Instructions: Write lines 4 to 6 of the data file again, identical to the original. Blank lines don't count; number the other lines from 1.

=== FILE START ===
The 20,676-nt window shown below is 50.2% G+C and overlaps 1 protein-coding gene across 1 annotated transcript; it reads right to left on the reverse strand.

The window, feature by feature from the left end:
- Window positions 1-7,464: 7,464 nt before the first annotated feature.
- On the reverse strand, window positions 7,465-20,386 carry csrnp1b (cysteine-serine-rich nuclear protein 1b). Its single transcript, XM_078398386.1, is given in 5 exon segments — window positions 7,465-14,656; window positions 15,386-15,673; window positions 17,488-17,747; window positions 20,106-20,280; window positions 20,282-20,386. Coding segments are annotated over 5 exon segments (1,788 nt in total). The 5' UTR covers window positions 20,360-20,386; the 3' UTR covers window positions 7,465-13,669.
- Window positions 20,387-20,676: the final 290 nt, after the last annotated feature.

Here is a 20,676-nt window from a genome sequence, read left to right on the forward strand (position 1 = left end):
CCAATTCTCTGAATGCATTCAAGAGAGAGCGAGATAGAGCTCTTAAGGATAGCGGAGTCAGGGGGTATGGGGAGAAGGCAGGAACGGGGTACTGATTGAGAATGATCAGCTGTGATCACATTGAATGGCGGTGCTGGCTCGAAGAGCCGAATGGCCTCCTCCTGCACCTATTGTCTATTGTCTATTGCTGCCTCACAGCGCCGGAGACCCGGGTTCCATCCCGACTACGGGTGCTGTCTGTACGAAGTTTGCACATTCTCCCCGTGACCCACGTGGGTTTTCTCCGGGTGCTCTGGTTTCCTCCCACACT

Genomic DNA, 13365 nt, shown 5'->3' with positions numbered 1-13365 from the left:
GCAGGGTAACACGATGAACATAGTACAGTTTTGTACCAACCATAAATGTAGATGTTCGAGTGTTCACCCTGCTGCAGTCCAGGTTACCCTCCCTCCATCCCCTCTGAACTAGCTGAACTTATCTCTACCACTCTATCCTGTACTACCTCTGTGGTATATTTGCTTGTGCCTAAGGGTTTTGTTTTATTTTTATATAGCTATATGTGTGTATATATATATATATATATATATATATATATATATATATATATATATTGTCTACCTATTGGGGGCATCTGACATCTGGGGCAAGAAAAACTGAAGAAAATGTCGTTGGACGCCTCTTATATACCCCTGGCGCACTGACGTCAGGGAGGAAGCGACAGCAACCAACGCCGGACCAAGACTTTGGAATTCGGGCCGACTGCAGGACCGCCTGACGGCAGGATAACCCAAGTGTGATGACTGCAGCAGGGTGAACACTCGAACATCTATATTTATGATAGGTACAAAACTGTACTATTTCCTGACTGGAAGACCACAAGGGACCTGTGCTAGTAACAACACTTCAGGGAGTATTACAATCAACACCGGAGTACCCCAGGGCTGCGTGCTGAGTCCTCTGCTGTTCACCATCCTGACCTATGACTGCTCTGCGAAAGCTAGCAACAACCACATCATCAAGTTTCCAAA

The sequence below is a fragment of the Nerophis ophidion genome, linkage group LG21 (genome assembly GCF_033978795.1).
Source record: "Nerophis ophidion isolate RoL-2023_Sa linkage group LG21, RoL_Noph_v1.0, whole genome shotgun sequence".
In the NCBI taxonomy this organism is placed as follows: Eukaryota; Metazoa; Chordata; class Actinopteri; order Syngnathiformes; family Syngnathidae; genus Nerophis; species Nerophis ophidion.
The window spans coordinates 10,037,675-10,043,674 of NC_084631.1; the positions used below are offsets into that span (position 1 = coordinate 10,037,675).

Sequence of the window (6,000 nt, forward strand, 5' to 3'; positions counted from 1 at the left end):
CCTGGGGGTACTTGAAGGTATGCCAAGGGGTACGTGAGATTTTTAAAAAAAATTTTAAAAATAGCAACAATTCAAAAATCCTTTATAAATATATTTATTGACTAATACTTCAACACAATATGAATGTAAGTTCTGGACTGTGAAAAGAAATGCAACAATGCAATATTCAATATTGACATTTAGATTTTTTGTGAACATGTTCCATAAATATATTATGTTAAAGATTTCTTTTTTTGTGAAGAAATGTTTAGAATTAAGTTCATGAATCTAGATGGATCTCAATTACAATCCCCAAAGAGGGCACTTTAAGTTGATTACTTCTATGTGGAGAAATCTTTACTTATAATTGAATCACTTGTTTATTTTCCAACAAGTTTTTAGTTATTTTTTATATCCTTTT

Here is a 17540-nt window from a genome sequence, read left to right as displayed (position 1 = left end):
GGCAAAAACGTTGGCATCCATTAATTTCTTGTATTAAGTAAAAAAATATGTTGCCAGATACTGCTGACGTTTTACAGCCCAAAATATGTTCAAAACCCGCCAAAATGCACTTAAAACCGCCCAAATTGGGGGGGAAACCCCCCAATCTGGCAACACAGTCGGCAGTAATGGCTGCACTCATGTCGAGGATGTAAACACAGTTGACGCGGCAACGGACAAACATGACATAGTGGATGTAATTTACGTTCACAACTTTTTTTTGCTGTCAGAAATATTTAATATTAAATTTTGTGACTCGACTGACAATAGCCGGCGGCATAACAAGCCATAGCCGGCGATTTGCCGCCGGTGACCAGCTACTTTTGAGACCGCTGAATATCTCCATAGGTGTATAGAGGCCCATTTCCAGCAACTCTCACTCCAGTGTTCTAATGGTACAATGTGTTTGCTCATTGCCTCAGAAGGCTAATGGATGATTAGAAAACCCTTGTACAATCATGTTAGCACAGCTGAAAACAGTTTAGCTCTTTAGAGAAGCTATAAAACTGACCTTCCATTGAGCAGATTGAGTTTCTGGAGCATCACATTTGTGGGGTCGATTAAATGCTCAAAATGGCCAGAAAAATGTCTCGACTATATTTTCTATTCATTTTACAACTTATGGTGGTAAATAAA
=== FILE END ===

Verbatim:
- On the reverse strand, window positions 7,465-20,386 carry csrnp1b (cysteine-serine-rich nuclear protein 1b). Its single transcript, XM_078398386.1, is given in 5 exon segments — window positions 7,465-14,656; window positions 15,386-15,673; window positions 17,488-17,747; window positions 20,106-20,280; window positions 20,282-20,386. Coding segments are annotated over 5 exon segments (1,788 nt in total). The 5' UTR covers window positions 20,360-20,386; the 3' UTR covers window positions 7,465-13,669.
- Window positions 20,387-20,676: the final 290 nt, after the last annotated feature.

Here is a 20,676-nt window from a genome sequence, read left to right on the forward strand (position 1 = left end):